While I have been concerned about the structural changes in the accounting industry throughout my time at the Commission, I find a more recent development especially troubling – the efforts by accounting firms to expand into the legal services area. The accounting firms' earliest efforts have involved legal representation before the IRS. Recent press reports have indicated that the largest firms have also expanded into providing advice on structuring corporate transactions and benefit plans. Indeed, according to the New York State Bar Association, Ernst & Young now employs as many lawyers – about 2400 – as the law firms of Jones Day and Skadden Arps combined. In case anyone thinks this trend is not accelerating, consider that the NYU Law School's placement office estimates that 20% of its recent graduating classes have been hired by the Big Five.

In my opinion, these developments pose grave threats to the principle of auditor independence. An accountant-attorney relationship with a client simply cannot be reconciled with the appearance of independence, at the least. This principle has long been recognized by the Commission's independence rules which prohibit an auditor from certifying the financial statements of a client with which his firm has an attorney-client relationship. Our codification of financial reporting policies states: A legal counsel enters into a personal relationship with a client and is primarily concerned with the personal rights and interests of such client. An independent accountant is precluded from such a relationship under the securities acts because the role is inconsistent with the appearance of independence required of accountants in reporting to public investors. Auditors of public companies are watchdogs for the public they owe their preeminent loyalty to the shareholders and to investors generally, not to their audit clients. As the Supreme Court indicated in the Arthur Young case, independent audits enhance the credibility of financial information, and, as a consequence, have a paramount role in ensuring investor confidence in our capital markets. If an auditor's independence is impaired, even if in appearance only, investors may lose confidence in the quality of the financial information reported. Auditors must carefully guard their independence, and place investors' interests above all else. Otherwise, as the Supreme Court stated in Arthur Young: "If investors were to view the auditor as an advocate for the corporate client, the value of the audit function itself might well be lost."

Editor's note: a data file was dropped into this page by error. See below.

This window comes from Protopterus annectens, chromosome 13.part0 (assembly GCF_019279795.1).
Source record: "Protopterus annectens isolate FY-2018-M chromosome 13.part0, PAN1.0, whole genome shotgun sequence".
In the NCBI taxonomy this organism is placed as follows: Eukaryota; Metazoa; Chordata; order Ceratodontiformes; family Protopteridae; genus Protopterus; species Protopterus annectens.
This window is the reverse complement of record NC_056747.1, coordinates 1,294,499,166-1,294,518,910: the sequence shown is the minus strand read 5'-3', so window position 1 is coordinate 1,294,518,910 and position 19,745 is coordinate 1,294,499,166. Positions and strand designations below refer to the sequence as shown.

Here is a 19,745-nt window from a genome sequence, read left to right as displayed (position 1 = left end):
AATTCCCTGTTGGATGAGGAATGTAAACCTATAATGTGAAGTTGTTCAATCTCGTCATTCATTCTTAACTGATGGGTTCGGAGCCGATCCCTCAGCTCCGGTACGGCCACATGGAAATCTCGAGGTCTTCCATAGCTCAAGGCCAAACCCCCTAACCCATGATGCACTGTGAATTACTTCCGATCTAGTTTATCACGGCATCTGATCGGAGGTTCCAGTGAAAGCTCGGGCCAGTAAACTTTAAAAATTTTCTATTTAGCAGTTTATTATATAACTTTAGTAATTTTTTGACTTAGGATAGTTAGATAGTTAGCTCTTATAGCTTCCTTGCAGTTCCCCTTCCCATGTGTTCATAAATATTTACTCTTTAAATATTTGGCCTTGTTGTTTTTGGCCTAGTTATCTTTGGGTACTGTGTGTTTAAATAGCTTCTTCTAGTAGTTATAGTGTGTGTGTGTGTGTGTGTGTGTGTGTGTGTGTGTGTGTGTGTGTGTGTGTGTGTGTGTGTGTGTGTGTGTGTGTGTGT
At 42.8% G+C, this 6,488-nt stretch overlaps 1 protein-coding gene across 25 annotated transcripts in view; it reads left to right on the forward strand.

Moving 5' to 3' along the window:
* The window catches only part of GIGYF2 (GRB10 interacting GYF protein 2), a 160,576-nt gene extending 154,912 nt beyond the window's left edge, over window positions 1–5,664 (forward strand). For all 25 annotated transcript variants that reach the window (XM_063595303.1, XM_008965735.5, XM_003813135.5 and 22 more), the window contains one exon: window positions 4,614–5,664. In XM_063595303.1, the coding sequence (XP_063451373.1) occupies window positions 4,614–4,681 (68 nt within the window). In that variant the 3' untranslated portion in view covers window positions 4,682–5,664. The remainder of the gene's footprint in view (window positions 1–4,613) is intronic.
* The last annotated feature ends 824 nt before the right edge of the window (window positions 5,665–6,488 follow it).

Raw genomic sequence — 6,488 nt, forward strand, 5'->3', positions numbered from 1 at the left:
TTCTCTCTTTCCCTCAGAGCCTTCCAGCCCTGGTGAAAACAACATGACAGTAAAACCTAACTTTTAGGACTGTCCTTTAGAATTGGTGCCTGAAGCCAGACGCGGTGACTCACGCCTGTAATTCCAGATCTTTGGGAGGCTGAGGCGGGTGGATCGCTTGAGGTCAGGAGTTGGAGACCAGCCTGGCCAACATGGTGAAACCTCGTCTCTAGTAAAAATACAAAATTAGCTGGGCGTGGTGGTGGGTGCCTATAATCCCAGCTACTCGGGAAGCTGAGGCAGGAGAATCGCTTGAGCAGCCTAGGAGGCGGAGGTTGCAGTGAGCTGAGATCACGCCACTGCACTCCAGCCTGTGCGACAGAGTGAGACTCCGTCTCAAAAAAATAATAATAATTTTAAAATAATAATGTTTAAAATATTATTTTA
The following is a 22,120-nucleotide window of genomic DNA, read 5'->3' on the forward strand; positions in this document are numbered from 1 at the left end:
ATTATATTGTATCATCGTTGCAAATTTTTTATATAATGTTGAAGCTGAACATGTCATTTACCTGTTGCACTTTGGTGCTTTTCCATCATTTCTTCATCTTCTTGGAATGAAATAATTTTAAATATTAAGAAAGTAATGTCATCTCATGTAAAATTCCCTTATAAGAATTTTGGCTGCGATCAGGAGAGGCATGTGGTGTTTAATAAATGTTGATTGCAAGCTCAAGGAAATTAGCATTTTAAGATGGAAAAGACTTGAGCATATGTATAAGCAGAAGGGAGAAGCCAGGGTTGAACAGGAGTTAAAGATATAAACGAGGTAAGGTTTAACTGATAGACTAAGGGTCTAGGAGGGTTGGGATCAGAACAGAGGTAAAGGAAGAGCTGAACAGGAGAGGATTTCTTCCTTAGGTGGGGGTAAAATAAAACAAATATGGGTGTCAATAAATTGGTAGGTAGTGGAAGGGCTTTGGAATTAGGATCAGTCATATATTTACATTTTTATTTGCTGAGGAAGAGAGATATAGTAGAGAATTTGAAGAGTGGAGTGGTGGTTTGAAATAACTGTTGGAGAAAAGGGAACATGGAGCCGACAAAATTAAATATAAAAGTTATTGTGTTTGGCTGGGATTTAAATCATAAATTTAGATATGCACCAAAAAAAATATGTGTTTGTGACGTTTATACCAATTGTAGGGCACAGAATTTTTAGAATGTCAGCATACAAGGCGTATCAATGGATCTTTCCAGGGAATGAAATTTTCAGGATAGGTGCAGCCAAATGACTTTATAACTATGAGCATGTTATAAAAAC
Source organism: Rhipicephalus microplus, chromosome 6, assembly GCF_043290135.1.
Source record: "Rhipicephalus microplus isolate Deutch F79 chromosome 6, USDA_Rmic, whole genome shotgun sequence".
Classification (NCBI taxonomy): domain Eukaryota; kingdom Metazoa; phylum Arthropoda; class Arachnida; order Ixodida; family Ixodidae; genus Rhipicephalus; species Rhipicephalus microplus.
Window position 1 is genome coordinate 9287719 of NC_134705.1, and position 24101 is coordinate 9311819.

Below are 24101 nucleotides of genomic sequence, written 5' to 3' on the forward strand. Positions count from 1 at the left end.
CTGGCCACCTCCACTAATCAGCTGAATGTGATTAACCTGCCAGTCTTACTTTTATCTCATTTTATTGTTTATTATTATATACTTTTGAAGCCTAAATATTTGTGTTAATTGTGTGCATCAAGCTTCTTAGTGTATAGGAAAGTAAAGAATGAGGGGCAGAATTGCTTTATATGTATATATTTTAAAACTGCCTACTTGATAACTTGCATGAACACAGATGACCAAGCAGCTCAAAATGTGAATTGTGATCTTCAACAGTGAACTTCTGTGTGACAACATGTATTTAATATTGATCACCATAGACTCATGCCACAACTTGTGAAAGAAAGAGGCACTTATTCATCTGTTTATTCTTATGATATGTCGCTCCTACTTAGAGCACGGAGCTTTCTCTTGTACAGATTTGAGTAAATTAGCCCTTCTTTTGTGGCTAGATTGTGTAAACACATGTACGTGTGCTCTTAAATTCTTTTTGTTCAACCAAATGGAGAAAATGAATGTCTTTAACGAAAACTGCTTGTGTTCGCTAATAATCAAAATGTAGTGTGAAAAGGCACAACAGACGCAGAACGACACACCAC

As for lawyers, their duties and obligations are quite different. Attorneys owe their primary allegiance to their private clients, whose interests they are ethically bound to protect. Attorneys have an ethical duty to represent zealously the interests of their private clients, and it is impossible to reconcile this role as private advocate with the duty accountants and auditors owe to the investing public.

The expansion of accounting firms into legal services is currently being reviewed and considered by two organizations and the Commission has taken forceful steps to make its views known to both groups.

The first group studying the issue is the Independence Standards Board or ISB. Under the leadership of William Allen, a renowned former Chancellor of the Delaware Court of Chancery, this independent, private-sector group has been charged with establishing independence standards applicable to audits of public companies in order to serve the public interest and to promote investor confidence in the securities markets. In January, our Chief Accountant Lynn Turner sent a strongly worded letter to the ISB concerning the independence issues raised by accounting firms expanding into legal services. In response, the ISB has formally placed legal services on its agenda and, I am told, will shortly issue a discussion memorandum on this topic for public comment.

Not surprisingly, the American Bar Association has also taken a keen interest in these developments. As I'm sure many of you are aware, the ABA last year formed a committee to determine what, if any, changes should be made to the ABA Model Rules of Professional Conduct as they relate to the performance of legal services as part of a so-called multidisciplinary practice or "MDP." To the surprise of many, this past June the Committee concluded that – and I quote – "with appropriate safeguards a lawyer can deliver legal services to the clients of an MDP without endangering the core values of the legal profession ... ."

The ABA's House of Delegates took up the Committee's recommendation at its August meeting in Atlanta. After spirited debate, the House chose to postpone indefinitely consideration of the Committee's recommendation. I understand that, in all likelihood, the Committee's recommendation will not be considered again until the ABA's next annual meeting, which will take place in New York in July 2000.

The ABA's debate naturally focussed on the ramifications of MDPs for the legal profession. Opponents of MDPs raised important concerns, including:

  • the effect of MDPs on the lawyer's exercise of independent professional judgment;

  • the effect of MDPs on the lawyer's duty of confidentiality to his or her client and the possible impairment of the attorney-client privilege in an MDP; and

  • the increased likelihood of conflicts of interest for lawyers working in MDPs.
Valid concerns have also been raised about the effect of MDPs on the bar's traditional commitment to providing pro bono services – a commitment that does not exist in many other professions. These are issues all lawyers – indeed, all interested in preserving our legal system – should be concerned about.